How to Make the Perfect Man | Catherine Curzon &Eleanor Harkstead
Some Like it Haunted #4
Release Date: October 27th, 2020
Publisher: Pride Publishing
Length: 15.148 words
Amazon UK: https://www.amazon.co.uk/How-Make-Perfect-Man-Haunted-ebook/dp/B08GKTSCDM
Amazon US: https://www.amazon.co.uk/How-Make-Perfect-Man-Haunted-ebook/dp/B08GKTSCDM
Add to Goodreads: https://www.goodreads.com/book/show/55290261-how-to-make-the-perfect-man
Love isn’t science. It’s alchemy.
Needing a date for the hottest Hallowe’en party in town, scientist Aubrey Waldegrave sets to work creating his perfect man. Unfortunately, the Adonis who emerges from his laboratory is a free spirit who has no time for Aubrey’s brogues and tweeds.
Alchemist Trismegistus Nimlet can turn anything into gold, but when his apocathery’s alligator starts talking back and his werewolf allergy leaves him sneezing, it looks like Halloween might be a washout. Worse still, is Tris really about to lose the chap he secretly loves to a manmade surfer dude who’s more flash than Frankenstein?
With werewolves leaving fur in the ornamental fountains and a banshee making enough noise to wake the dead, Aubrey’s Halloween is going from bad to worse. All he wanted was to make his perfect man, but what if he was right there all along?
The experiment was ready and the weather was just right.
Although Aubrey could have wired the tank up to the mains, powering it using the awesome force of a violent electrical storm appealed to his sense of tradition. A long line of Waldegraves had tried to harness nature’s power and dissect its secrets, and now Aubrey stood on the brink of breathing life itself into his creature.
The laboratory took up a wing of Aubrey’s house, a rambling place that had been added to over the years by successive generations of Waldegraves. There were corridors that headed nowhere, stairs that seemed to lead upwards but only went down, and grand doors that had once led into ornate rooms that now only opened onto cupboards. The house’s stone exterior was decorated with a lively collection of gargoyles who, when they were in the right mood, would wink and stretch out their wings as Aubrey passed them.
But it was the laboratory where Aubrey spent most of his time, the house’s other rooms mostly mouldering under dustsheets. In some respects, it was more like a museum of science than anything resembling a modern laboratory. But it suited Aubrey. He happily spent all his hours among his copper pipes and rubber tubes, his pulleys and steam generators, his wooden benches and elegantly-carved test-tube racks. Various biological samples collected or created by his ancestors were suspended in glowing fluids inside jars in a cabinet—a foot here, an eye there, two-headed wonders and five-legged marvels.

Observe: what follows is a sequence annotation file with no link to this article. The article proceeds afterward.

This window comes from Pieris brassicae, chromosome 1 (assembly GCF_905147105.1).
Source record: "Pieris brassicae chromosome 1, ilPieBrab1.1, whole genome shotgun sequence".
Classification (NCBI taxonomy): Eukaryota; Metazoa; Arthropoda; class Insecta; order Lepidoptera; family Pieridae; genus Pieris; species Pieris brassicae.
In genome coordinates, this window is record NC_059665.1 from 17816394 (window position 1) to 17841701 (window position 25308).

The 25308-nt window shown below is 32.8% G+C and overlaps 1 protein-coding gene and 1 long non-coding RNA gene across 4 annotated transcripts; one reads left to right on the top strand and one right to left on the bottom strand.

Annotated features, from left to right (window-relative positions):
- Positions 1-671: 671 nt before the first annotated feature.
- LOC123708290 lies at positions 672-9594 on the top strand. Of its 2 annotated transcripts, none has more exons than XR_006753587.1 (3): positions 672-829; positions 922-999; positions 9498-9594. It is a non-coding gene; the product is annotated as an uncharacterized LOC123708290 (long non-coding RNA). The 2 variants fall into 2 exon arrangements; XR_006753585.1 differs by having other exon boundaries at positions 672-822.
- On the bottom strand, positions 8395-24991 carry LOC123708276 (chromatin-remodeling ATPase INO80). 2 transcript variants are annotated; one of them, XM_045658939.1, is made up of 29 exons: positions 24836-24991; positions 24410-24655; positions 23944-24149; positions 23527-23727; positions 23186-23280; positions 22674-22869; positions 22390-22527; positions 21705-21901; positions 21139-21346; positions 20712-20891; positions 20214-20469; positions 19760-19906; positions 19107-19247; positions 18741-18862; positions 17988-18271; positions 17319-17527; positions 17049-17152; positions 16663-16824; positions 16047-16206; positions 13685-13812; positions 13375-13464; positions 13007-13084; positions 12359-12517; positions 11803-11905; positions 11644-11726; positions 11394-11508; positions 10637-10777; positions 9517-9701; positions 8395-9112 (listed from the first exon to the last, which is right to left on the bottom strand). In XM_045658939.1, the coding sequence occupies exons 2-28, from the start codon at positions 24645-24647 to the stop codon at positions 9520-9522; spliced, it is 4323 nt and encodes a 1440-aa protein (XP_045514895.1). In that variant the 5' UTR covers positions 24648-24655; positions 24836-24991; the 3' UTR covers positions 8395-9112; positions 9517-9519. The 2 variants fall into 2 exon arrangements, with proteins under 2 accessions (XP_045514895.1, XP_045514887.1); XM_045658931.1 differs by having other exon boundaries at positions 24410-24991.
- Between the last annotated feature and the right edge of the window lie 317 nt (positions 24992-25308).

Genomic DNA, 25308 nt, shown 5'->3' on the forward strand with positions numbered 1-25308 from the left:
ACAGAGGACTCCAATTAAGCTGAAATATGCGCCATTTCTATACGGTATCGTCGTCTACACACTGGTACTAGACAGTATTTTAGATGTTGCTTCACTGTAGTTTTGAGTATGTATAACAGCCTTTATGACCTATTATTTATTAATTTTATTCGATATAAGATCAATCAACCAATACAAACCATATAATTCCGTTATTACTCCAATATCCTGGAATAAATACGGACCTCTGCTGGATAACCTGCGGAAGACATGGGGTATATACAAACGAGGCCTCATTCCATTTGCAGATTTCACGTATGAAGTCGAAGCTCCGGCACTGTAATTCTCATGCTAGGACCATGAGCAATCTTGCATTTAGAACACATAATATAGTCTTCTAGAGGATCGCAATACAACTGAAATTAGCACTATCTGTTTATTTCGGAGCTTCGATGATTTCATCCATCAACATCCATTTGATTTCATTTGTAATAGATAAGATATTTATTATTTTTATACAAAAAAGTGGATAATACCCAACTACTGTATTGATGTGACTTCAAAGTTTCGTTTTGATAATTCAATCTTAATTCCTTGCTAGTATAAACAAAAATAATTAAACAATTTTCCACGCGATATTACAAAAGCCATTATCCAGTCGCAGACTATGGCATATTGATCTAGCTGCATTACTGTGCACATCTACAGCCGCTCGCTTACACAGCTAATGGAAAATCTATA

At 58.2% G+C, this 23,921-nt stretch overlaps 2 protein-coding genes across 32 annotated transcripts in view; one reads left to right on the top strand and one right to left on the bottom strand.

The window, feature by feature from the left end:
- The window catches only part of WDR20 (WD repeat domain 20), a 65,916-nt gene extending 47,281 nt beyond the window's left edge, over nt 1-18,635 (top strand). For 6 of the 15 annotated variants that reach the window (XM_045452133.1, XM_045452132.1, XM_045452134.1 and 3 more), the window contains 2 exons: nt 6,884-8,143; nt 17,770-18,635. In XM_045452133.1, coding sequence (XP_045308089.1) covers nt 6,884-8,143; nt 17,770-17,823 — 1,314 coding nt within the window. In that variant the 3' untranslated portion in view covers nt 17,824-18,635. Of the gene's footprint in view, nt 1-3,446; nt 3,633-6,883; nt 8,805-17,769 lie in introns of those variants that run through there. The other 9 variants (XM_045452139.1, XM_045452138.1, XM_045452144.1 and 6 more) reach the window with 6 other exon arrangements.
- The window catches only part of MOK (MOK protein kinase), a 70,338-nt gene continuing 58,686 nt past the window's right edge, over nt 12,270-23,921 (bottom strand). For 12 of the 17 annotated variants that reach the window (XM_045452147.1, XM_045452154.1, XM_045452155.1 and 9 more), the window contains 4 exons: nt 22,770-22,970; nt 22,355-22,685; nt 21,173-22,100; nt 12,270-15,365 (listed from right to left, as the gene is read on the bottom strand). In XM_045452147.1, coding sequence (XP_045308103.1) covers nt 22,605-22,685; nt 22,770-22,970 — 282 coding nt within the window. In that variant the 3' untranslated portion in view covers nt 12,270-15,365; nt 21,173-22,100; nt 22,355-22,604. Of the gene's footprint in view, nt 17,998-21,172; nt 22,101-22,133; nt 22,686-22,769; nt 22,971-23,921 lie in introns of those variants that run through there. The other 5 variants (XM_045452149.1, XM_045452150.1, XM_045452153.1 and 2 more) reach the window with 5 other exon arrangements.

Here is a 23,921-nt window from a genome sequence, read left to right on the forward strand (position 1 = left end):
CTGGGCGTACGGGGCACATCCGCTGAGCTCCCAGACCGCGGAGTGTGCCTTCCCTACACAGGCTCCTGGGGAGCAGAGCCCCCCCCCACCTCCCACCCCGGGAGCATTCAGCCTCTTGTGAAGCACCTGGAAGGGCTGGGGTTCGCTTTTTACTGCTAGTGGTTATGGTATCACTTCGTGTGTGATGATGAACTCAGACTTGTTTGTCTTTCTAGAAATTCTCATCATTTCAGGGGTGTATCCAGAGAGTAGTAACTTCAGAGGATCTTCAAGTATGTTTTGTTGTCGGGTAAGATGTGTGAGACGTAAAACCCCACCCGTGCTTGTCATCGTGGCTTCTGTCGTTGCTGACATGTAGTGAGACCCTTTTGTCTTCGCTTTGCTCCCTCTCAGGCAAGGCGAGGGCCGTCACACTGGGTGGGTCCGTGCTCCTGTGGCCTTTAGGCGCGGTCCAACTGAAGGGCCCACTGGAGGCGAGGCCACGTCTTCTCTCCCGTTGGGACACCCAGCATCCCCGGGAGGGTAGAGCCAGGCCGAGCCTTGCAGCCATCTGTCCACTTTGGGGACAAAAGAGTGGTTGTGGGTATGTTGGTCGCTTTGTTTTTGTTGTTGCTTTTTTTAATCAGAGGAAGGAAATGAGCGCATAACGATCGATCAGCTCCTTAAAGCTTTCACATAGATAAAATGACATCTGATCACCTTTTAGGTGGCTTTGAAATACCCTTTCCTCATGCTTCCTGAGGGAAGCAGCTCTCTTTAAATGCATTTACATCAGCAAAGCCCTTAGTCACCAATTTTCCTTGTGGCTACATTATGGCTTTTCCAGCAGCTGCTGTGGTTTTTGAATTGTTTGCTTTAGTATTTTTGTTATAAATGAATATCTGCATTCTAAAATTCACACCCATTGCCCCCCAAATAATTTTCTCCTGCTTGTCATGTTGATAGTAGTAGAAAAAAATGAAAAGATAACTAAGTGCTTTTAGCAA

The roof was fashioned from glass, inspired by the vast greenhouses at Kew Gardens. An extensive library of leather-bound books covered one wall of the laboratory. The shelves were three-storeys high, with a cast-iron spiral staircase that wound up to the top. Each step bore a curlicued rendering of the initials of Aubrey’s great-great-grandfather, and his family’s crest appeared in stained glass at each leaded window. At least, in the windows that had survived Aubrey’s ill-advised, youthful experiments with compressed gasses.
But Aubrey was a callow youth no longer. He had plumbed nature’s secrets, and now his toil and research would bear fruit.
The figure lay inside a large glass tank in the middle of Aubrey’s laboratory. The water it contained was cloudy and white, luminous from the brightness of the lightning that filled the room at intervals. Aubrey leaned against the side of the tank and peered fondly at his creation.
Aubrey had put so much work into his creature, and soon—soon—he would have a man, fashioned by his own hands, as beautiful as Aubrey had power to imagine.
As the rain beat ever harder against the glass panes of his laboratory’s roof, Aubrey looked over at a fluttering dial that told him the lightning was at just the right intensity for his man to breathe at last.
He stepped back from the tank, then grabbed the handle of a huge brass switch. Still watching the dial fidget in its glass case, the needle advanced just enough, and Aubrey pulled down the handle.